Blog Bat-Around - Card-collecting Projects - I just came across this Blog Bat-Around (started by Night Owl) when I clicked on the Fleer Sticker Project blog. This is my first participation in any ki...
Wednesday, March 10, 2010
1967 Topps Jim Piersall Los Angeles Angels
Today's entry from my 1967 Topps Autographed Baseball card set is about a player who had excellent ability on the baseball diamond but sometimes was his own worst enemy due to his on-field antics. It is Jim Piersall, outfielder of the Los Angeles Angels. Card number 584 in the 1967 Topps Baseball card set of 609 cards.
This autographed baseball card was obtained with a through the mail request to Jim Piersall at his home in Illinois on July 13, 2009. To my amazement, Mr. Piersall returned the card with a nice blue sharpie autograph 4 days later. A super fast turnaround, thank you Jimmy Piersall!
Jim "the Waterbury Wizard" Piersall played 17 seasons in major league baseball from 1950 to 1967. He was drafted and played for the Boston Red Sox from 1950 to 1958. He also played for the Cleveland Indians, the Washington Senators, the New York Mets and finally ending his career with the California/Los Angeles Angels. Jimmy Piersall's career statistics include a .272 batting average, 1604 base hits with 104 home runs, 591 runs batted in and 115 stolen bases. He was selected to the American League All-Star team in 1954 and 1956 and won the Gold Glove Award in 1958 and 1961.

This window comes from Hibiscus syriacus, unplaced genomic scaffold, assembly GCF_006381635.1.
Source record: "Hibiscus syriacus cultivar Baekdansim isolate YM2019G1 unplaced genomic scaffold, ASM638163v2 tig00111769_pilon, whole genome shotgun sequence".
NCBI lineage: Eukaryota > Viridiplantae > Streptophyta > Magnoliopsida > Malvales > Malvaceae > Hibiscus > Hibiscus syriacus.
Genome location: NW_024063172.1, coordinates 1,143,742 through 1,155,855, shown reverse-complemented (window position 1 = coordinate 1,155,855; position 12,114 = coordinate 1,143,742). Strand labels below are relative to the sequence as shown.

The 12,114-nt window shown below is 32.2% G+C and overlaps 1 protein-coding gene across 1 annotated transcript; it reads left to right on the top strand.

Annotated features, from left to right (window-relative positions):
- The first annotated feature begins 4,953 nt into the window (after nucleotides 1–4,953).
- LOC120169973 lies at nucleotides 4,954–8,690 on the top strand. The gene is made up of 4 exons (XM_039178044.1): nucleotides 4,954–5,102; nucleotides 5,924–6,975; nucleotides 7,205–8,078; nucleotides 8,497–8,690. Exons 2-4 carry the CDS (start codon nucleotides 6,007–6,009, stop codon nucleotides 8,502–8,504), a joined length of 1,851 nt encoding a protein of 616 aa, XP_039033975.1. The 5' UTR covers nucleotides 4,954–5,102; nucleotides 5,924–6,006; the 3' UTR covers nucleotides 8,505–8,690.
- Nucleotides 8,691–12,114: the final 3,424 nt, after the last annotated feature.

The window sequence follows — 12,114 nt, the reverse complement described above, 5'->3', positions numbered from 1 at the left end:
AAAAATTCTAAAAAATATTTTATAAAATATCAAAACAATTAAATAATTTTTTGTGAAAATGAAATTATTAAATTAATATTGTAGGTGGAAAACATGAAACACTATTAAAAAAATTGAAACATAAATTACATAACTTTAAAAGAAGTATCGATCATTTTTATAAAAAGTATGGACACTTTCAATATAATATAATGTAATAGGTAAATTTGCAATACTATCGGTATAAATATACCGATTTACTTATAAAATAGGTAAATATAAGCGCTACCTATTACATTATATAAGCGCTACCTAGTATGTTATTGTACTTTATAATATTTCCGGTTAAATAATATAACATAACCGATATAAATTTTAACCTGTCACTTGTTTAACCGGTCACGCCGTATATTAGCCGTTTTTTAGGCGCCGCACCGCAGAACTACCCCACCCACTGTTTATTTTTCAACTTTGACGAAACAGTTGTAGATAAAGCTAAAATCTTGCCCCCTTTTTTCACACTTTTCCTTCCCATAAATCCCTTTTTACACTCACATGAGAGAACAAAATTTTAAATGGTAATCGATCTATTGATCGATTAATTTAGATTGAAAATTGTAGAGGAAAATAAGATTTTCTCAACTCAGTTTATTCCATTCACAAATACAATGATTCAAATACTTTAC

Jim Piersall suffered from bipolar disorder during his playing days and that led to many interesting behaviors during his playing days. He was one of the few Americans whose battles with mental health issues were well-known in the 1950's. He eventually figured out that his issues would give him the freedom to act zany, which endeared him to fans. Some of the episodes included fighting with opponents and teammates, frequent ejections over arguing, stepping up to bat wearing a Beatles wig and playing "air guitar" on his bat, he led cheers for himself in the outfield during breaks in play, and "talked" to Babe Ruth behind the center field monuments at Yankee Stadium. Jim Piersall's life in baseball was portrayed in the movie "Fear Strikes Out" starring Anthony Perkins in 1957.
To learn more about Jim Piersall life, go to his biography at wikipedia.org and baseball-reference.com.
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